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Pandemic Threat Still Getting IT's Attention

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  • Pandemic Threat Still Getting IT's Attention

    Pandemic Threat Still Getting IT's Attention

    Public interest in the avian flu has diminished. But some IT managers are continuing to prepare for an outbreak.

    December 03, 2007 (Computerworld) -- The avian flu is following a plot line that could have come out of a Stephen King novel. It?s a menacing presence but remains mysterious, striking in out-of-the-way places while threatening havoc via a global pandemic. And until this year, the flu was a best-seller with the media, spurring employers to plan for a possible outbreak.

    Coverage of the bird flu threat has fallen off, along with some of the drive to prepare for a pandemic. The U.S. Government Accountability Office said in a report released in October that many organizations face a challenge in ?maintaining a focus on pandemic planning due to the uncertainty of when a pandemic may occur? and the need to address more immediate issues.

    ?There?s been a bit of what we call pandemic fatigue,? said Dr. Myles Druckman, vice president of medical services at International SOS, a company with dual headquarters in Singapore and London that provides health and security services to multinational businesses.

    Despite the drop in public interest, several IT managers said at Gartner Inc.?s annual data center conference in Las Vegas last week that they are continuing to prepare for a potential pandemic.

    Richard Siedzik, director of computer and telecommunications services at Bryant University in Smithfield, R.I., said that school officials hold bimonthly pandemic planning meetings. The major IT issue, he added, is ensuring that operations won?t shut down completely if the university is forced to suspend classes and close its offices.

    That primarily means making sure that various systems at Bryant have enough remote access capacity to support employees working from home, he said.

    Bryant is also preparing for the possibility that some students won?t be able to return home during a pandemic because of quarantines in their communities. ?We have to make arrangements to sustain students on our campus,? Siedzik said.

    Chuck Conway, IT operations manager at an energy company that he asked not be identified, said preparing for a pandemic has become part of his employer?s overall business continuity planning process. IT officials have evaluated systems? ability to support remote workers and have developed contingency scenarios in case a pandemic strikes, he said.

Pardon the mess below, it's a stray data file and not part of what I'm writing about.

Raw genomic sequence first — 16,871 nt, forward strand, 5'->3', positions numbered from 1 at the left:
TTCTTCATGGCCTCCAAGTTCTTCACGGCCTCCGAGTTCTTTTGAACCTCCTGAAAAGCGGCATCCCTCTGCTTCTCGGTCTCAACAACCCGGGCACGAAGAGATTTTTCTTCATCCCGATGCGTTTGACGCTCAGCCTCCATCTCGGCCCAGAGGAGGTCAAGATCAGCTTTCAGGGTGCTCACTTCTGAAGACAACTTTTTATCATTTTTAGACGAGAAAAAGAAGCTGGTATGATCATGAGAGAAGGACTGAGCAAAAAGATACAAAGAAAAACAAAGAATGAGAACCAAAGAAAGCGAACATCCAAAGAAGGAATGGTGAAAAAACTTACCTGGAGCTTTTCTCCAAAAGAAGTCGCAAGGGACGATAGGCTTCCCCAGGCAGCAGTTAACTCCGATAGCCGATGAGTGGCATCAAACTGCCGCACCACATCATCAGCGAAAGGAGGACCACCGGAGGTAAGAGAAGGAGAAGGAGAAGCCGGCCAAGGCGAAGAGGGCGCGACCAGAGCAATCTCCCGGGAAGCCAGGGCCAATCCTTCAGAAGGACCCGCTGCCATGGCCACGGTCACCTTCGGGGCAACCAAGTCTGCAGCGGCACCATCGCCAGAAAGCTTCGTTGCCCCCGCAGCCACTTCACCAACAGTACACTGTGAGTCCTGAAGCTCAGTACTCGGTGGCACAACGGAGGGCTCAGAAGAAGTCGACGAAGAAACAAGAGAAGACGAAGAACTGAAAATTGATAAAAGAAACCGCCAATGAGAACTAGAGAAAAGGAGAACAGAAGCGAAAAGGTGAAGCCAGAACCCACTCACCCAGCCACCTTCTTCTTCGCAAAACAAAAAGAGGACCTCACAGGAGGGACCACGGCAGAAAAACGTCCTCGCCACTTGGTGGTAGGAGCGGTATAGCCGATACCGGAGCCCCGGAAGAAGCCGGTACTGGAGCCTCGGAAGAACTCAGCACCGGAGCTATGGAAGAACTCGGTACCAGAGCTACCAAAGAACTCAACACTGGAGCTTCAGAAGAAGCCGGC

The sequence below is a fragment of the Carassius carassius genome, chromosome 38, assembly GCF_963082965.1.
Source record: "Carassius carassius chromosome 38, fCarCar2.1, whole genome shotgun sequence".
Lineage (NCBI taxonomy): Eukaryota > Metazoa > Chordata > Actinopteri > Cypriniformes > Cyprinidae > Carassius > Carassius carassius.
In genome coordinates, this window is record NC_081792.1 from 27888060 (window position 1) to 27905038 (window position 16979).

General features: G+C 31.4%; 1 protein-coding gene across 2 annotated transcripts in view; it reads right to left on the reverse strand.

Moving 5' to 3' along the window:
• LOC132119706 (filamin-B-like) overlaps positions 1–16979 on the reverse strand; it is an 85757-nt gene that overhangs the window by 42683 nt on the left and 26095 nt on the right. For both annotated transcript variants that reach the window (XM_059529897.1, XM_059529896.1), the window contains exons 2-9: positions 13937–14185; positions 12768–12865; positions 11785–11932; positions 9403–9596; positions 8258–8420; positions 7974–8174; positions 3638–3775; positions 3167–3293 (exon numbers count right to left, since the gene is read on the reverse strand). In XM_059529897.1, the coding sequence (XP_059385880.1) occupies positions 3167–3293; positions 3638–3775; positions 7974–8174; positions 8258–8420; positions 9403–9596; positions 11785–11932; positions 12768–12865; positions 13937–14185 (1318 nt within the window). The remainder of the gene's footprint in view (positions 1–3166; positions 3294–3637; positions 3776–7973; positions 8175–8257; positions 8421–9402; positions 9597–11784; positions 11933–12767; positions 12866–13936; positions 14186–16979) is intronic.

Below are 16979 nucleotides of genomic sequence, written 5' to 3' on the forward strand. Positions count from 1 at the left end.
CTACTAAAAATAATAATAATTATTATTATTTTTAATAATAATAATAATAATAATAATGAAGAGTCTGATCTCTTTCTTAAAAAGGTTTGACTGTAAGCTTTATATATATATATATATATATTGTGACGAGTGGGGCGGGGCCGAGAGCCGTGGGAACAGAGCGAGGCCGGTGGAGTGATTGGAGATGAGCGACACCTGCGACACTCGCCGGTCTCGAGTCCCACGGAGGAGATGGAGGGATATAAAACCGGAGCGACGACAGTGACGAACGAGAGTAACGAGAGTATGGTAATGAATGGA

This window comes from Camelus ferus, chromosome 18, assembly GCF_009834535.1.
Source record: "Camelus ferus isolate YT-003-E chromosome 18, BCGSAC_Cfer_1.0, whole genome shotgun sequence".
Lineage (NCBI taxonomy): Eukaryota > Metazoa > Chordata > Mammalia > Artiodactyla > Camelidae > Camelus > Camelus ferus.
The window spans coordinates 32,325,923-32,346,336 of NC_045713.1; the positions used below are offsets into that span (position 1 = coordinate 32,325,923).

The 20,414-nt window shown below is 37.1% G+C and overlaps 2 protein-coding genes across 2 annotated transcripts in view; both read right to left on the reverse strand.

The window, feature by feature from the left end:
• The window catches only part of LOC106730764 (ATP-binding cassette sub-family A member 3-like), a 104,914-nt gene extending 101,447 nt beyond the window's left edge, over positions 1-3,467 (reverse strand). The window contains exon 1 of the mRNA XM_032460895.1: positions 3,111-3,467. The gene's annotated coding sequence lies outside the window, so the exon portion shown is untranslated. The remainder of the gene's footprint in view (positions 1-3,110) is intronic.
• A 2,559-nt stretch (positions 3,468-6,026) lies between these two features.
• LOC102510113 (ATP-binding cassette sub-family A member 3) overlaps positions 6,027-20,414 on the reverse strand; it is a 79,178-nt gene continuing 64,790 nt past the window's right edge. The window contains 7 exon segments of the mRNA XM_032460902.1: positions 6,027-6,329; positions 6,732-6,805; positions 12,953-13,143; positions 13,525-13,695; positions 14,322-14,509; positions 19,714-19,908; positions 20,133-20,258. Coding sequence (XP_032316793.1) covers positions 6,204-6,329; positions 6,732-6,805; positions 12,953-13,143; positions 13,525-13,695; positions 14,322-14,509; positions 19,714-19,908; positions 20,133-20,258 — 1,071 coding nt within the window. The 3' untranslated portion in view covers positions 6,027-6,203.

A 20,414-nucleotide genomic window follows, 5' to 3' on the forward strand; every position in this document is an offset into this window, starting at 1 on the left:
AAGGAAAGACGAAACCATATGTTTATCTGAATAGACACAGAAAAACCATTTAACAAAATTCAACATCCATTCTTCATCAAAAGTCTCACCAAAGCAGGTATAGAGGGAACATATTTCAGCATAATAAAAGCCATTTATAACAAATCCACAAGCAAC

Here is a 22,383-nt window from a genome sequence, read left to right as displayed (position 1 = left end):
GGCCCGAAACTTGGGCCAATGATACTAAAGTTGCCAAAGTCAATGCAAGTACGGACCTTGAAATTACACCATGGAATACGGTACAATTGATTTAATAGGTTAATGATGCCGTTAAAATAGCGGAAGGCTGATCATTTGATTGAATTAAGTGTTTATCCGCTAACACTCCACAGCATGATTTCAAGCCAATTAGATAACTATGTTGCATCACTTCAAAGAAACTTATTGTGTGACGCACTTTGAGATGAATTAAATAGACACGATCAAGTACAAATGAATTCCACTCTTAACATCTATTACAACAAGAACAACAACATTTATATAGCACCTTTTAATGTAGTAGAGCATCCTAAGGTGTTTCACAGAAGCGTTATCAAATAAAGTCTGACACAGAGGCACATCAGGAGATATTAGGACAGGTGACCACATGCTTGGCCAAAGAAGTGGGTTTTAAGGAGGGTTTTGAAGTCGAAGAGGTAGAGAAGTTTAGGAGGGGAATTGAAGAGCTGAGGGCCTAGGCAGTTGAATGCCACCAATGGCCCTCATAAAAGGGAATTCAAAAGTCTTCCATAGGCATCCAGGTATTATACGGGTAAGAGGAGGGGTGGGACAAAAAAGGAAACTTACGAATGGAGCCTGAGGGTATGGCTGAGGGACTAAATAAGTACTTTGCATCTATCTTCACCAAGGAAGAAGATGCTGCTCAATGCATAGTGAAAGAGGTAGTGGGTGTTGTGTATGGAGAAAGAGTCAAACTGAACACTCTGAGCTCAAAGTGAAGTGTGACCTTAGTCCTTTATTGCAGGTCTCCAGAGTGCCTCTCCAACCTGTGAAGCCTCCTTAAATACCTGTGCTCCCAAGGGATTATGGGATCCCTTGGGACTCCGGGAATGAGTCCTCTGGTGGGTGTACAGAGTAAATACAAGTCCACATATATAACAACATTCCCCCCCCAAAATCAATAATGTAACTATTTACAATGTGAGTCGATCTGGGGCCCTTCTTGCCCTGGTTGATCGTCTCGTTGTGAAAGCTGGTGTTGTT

Renewed media attention to the possibility of a pandemic might help loosen corporate purse strings and enable the IT department to further boost remote access support, he added. But for now, Conway said, ?we can live with what we have.?

    Thus far, avian influenza has killed just over 200 people worldwide, with about half of the deaths occurring in Indonesia. But public health officials and medical researchers are concerned that the bird flu virus may eventually be easily spread from person to person, a development that could touch off a global outbreak.

    If that were to happen, quarantines and restrictions on travel could force large numbers of employees to work from home. Meanwhile, IT staffers might be asked to take on added responsibilities or even to temporarily live at corporate offices.

    Bob Kallas, a director of computer support services at a company that he didn?t want to be named, said his firm recently conducted a real-world test to see how many remote workers it could support. Company officials told several hundred employees to work from home one day.

    ?We wanted to measure our readiness to be able to support the company,? Kallas said. The test showed, he added, that there is enough capacity to meet his employer?s needs.

    Computerworld covers a range of technology topics, with a focus on these core areas of IT: Windows, Mobile, Apple/enterprise, Office and productivity suites, collaboration, web browsers and blockchain, as well as relevant information about companies such as Microsoft, Apple and Google.